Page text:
What’s common with Finnish winter and Saint-Tropez? It’s Tarte Tropézienne. I know it does not make sense. When I first saw that giant brioche filled with French pastry cream and berries I could not help but thinking of our Finnish Laskiaspulla, a sweet briochelike bun.
In Finland we bake sweet buns filled with almond paste and whipped cream to celebrate something we call mid-winter sliding festival called “Laskiainen” in Finnish. This year Laskiais Tuesday was 21st of February. Traditionally in Finland, Shrove Tuesday or “Laskiainen” is the day when kids go out to play with their sled or “pulkka” to slide on snowy downhill. Going to slide on the hill is what we call “pulkkamäki”.
The original purpose of Shrove Tuesday, Laskiainen, was to get ready for fasting before Eastern, the last festive day to eat heavy and prepare for Lent. Besides laskiaispulla there’s pea soup (called “hernekeitto” in Finnish) eaten too on Laskiainen. I dare to say that Laskiainen has unreligious meaning for most of the Finns, therefore mid-winter sliding festival works well as a name of this winter feast.
Back to the giant Brioche….According to the traditional recipe, a Tropézienne is prepared with brioche, French pastry cream (crème patissière) and butter cream. The ingredients which compose this pastry are simple: eggs, flour, powdered milk and butter. A modern recipe of the Tarte Tropézienne includes berries in the pastry cream which composes the cake.
Look at the video clip: At Gérard’s Café preparing of genuine Tarte Tropézienne
It took me to come to Dubai to get to know this delicatesse of French Riviera. I went to make Tarte Tropézienne to Gerard’s Cafe beside Burj Khalifa on January with Saba Wahid and Monsieur Gérard. I had no idea what kind of cake it is, but wanted to know how to make it. I first got to know Gérard’s Cafe at Jumeirah, when I got a tip that we have a real French patisserie around corner near my house. They are baking authentic Galette des Rois, puff pastry with almond paste filling. Traditionally, the Galette Des Rois is made to celebrate Epiphany, which falls on the 6th of January, twelve days after Christmas. They say that the cake is eaten in celebration of the arrival of the three kings who have traveled from afar with gifts for the newborn baby. In practice, people eat galette throughout January. Little I knew about that relation to religious tradition, I wanted to taste it for rather unreligious reasons and was so late on March when I visited Gerard’s Cafe. They were kind enough to make it for me, even out of season, and yes I loved it, oven fresh still warm when I picked the cake up….. Oups back to Tarte Tropézienne.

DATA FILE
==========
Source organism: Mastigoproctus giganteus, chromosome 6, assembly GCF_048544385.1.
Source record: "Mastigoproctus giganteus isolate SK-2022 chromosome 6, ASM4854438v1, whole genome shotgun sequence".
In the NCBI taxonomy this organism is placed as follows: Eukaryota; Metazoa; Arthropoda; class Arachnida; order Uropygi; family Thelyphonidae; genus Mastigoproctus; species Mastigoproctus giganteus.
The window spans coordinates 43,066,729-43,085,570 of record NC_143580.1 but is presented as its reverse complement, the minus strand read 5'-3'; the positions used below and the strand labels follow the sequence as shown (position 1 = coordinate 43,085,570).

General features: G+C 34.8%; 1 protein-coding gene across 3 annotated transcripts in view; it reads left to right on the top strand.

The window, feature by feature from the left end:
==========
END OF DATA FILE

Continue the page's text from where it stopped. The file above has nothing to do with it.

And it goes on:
Here I’m sharing with you the Tropézienne recipe of Chef Gérard. He said it definitely needs to be baked with fresh yeast, I dared to use dry one and got a brioche which is exactly as Finnish sweet bun, Laskiaispulla. Hence the round shape and the filling being softer than pastry cream. Custard for a Tropézienne needs to be thick. If you like to challenge yourself, here’s the link to homemade custard recipe, just make it very very thick.
Tarte Tropézienne recipe a la Gérard’s Café
For the brioche pastry:
500 g all-purpose flour
1 tsp salt
75 g sugar
25 g milk powder
25 g fresh yeast (11 g dry yeast)
125 g softened butter
125 ml water
Stone sugar for decoration
Almond flakes for decoration
Icing sugar for dusting
For the cream:
Sugar syrup (boil five parts of water and two parts of sugar, use after its cool. Use few drops of lemon or orange juice for flavor)
Custard cream (mix custard powder according to directions on tin, double the powder to get thick consistency)
Whipping cream without sugar
Mix flour, salt, sugar, milk powder. Add fresh yeast and butter. Add the water and three of the eggs, beaten, and mix in a food processor with pastry hook for 15-20 minutes until elastic and soft. Let the dough rest for an hour, in a bowl covered with a napkin, to allow the pastry dough to rise.
On floured surface, cut the dough in half and shape into balls. Let it rest again for 15 minutes. (Or you can freeze one of the halves to make another tarte or brioche).
On a flat surface roll the dough to 1 cm thick flat round shape. Place on a baking tray and leave to rise for another hour or when it’s 2,5 cm (1 inch) thick. Once dough has risen, gently use a pastry brush and spread the top of the risen dough with beaten egg, taking care not to press too hard. Sprinkle with stone sugar (or with regular sugar) and almond flakes. Bake at 160 degrees Celsius for 15-20 minutes until golden brown.
Let the baked brioche cool and slice into half horizontally (to fill with cream) with serrated knife. Spread sugar syrup on the inside of lower half.
Mix equal quantity of custard cream (prepared with custard powder) and whipped cream until you get light yellow cream. Spread with spatula over the lower half of brioche, leaving a dome in the middle.
Punch the berries in the pastry cream and replace the top layer of brioche over and chill. Before serving decorate with icing sugar.